How Fukushima turned a nuclear advocate into an antinuclear champion — The Christian Science Monitor

” Trading “le nucléaire” for renewables is a tough sell in the planet’s most nuclear-dependent nation.

Naoto Kan came to France anyway. The once pro-nuclear former prime minister who led Japan through the Fukushima nuclear disaster recently made a swing through one of France’s most nuclearized areas – the tip of Normandy – giving struggling environmentalists a rare boost.

An improbable activist in his conservative dark suit and tie, Mr. Kan came to explain his 180-degree switch from pro-nuclear to antinuclear crusader, and urge people to go for renewables instead.

“I came here because I am fiercely opposed to nuclear power, and I want to show my solidarity with people fighting it here,” Kan politely told a small crowd of activists near Flamanville’s controversial EPR nuclear reactor. “Before Fukushima I was pronuclear,” he said, laying flowers on a homemade memorial to unknown radiation victims whose slogan, “aux irradiés inconnus,” mimics monuments to unknown soldiers dotting France. “But with Fukushima, we almost had to evacuate millions of people, and I realized we had to stop nuclear power – in France, Japan, the world – and turn to renewables as fast as possible.”

Kan’s unusual visit buoyed “écolos” in rural Normandy, where the nuclear industry employs thousands and its critics feel marginalized. “We’re used to criticism, but his message is universal, so he gives the opposition credibility,” said retired schoolteacher and veteran activist Paulette Anger, secretary of Crilan, one of two small anti-nuclear groups hosting Kan.

How to produce electricity safely is a quandary many countries have grappled with since the Fukushima Daiichi disaster – the planet’s second major nuclear accident after the 1986 Chernobyl catastrophe. It’s a question Kan never thought he’d face when he became prime minister of Japan on June 8, 2010.

Nine months later, Japan’s worst nuclear accident confronted him with its greatest crisis since World War II.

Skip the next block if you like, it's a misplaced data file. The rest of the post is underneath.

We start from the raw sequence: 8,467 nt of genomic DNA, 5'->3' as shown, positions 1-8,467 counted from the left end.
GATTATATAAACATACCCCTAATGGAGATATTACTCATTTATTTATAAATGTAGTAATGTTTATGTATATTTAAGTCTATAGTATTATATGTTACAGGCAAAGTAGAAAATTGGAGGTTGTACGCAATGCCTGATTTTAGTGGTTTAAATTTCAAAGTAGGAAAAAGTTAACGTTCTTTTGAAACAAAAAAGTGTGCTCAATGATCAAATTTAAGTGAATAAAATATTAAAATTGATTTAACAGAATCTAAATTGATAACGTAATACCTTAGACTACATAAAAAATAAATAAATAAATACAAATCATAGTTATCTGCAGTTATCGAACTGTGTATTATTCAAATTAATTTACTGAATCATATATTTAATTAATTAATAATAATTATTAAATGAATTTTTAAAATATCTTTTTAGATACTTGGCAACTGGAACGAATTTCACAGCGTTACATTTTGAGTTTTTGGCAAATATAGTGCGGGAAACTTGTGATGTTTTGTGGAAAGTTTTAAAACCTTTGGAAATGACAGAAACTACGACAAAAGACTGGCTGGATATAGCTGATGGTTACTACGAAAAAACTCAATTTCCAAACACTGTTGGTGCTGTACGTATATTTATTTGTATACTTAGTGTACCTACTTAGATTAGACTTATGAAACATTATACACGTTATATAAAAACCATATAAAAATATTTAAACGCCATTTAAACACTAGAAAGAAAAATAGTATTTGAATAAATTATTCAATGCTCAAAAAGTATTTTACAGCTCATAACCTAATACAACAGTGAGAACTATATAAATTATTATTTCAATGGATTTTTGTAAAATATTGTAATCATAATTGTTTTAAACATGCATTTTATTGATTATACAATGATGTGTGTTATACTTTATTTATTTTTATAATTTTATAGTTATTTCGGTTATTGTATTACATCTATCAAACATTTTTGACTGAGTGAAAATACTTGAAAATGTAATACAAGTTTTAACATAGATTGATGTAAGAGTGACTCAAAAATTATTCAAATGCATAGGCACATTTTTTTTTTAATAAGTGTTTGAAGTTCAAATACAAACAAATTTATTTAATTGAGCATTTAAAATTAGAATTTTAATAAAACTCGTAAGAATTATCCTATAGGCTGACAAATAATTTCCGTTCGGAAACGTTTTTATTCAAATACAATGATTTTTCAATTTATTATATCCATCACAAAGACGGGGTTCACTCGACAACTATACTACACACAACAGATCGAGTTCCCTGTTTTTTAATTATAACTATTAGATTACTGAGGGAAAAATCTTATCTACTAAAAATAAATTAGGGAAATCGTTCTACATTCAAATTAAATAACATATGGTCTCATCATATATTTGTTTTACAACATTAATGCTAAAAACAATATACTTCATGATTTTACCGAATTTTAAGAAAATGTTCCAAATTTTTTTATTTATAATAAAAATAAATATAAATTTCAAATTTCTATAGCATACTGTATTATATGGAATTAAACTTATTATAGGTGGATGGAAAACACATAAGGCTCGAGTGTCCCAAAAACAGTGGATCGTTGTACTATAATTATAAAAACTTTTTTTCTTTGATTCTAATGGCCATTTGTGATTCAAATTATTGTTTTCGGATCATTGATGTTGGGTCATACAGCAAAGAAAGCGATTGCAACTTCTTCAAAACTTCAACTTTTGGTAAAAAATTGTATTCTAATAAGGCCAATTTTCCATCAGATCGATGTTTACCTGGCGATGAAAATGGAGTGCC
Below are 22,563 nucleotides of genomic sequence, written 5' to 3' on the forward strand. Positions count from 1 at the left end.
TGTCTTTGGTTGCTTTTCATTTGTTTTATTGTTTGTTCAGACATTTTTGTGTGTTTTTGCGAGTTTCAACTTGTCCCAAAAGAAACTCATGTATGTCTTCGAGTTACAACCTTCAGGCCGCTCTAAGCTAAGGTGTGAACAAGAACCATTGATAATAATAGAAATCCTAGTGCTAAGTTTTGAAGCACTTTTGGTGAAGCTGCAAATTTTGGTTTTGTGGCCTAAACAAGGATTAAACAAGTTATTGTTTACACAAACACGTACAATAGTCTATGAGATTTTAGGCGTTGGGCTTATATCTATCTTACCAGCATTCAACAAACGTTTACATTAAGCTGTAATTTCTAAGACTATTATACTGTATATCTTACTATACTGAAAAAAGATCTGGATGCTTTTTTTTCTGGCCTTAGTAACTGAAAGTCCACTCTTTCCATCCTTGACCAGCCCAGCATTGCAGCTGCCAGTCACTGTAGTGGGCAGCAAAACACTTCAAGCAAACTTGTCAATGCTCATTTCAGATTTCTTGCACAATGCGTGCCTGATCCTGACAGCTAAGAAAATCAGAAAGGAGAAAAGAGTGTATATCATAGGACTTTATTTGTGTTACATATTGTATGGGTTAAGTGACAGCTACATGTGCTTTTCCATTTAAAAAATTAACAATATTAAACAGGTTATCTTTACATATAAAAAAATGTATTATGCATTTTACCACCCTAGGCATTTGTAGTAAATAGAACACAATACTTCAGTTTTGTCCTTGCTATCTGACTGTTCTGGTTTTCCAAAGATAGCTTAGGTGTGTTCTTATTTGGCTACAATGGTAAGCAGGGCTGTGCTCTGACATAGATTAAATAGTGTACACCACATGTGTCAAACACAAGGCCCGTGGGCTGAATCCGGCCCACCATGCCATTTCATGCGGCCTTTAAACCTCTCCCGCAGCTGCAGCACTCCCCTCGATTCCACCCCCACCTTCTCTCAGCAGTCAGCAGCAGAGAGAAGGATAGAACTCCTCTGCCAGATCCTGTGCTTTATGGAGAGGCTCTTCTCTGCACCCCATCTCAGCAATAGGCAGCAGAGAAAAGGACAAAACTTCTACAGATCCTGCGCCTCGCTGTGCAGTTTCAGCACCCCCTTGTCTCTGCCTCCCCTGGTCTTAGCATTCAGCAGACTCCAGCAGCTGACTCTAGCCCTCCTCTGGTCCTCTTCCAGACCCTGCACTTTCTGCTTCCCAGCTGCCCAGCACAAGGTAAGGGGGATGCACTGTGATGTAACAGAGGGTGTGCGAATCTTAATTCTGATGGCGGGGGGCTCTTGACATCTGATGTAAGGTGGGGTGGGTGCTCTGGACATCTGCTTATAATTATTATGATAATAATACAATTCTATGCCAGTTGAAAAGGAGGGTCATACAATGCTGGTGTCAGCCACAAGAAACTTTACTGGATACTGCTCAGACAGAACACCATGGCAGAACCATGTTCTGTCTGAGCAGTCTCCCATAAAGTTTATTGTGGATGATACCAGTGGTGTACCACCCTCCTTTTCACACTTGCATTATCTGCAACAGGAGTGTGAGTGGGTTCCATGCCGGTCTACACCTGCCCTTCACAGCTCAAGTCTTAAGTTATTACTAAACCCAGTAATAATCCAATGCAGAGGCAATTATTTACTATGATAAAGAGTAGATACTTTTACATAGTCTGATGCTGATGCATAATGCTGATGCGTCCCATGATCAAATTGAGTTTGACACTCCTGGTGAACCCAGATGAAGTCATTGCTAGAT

Kan was a science buff who thought nuclear power was needed in a plugged-in world. After majoring in applied physics at the Tokyo Institute of Technology, he was drawn to ’60s activism, and then entered politics.

But on March 11, 2011, a massive category-9 earthquake and tsunami hit Japan’s east coast, killing thousands. Huge waves swamped the Fukushima Daiichi nuclear complex, knocking out electric power to its six reactors and seven spent fuel pools.

Kan followed with dread as the power loss halted cooling to the nuclear fuel rods in the reactors and spent fuel pools. The failure of all backup fixes inexorably led to three meltdowns and several hydrogen explosions, spewing long-lived radioactive poisons across the countryside.

“Human error is inevitable,” Kan told a rapt crowd of 400, packed into a community center near Flamanville’s village church. Because a nuclear accident robs people of their lives and ancestral lands, the risk is too high, Kan said in guttural Japanese, pausing for his translator to catch up. “So I’m trying to use this terrible experience to convince as many people as I can to get out of nuclear power.”

For his antinuclear hosts, Kan was the biggest guest star since oceanographer Jacques-Yves Cousteau came to fight the Flamanville reactors decades ago.

“It’s remarkable to have the former prime minister here,” said retired schoolteacher and antinuclear veteran Didier Anger, president of Crilan and a spokesman for Can-Ouest, the two antinuclear groups co-hosting Kan. “When someone changes their mind as Mr. Naoto Kan has, bravo!” he said to resounding applause.

A fictionalized film of the disaster’s first days accompanied Kan. “Le Couvercle du Soleil” (“The Seal of the Sun”), produced by Tomiyoshi Tachibana, shows the besieged prime minister struggling to understand the problem so he can react without causing panic. The secretive fictional power company lies and stalls. A chain of errors leads to disaster. In a key turning point, radiation levels in the doomed plants get so high the power company wants to leave. In what investigators conclude “saves Japan,” Kan orders them to stay.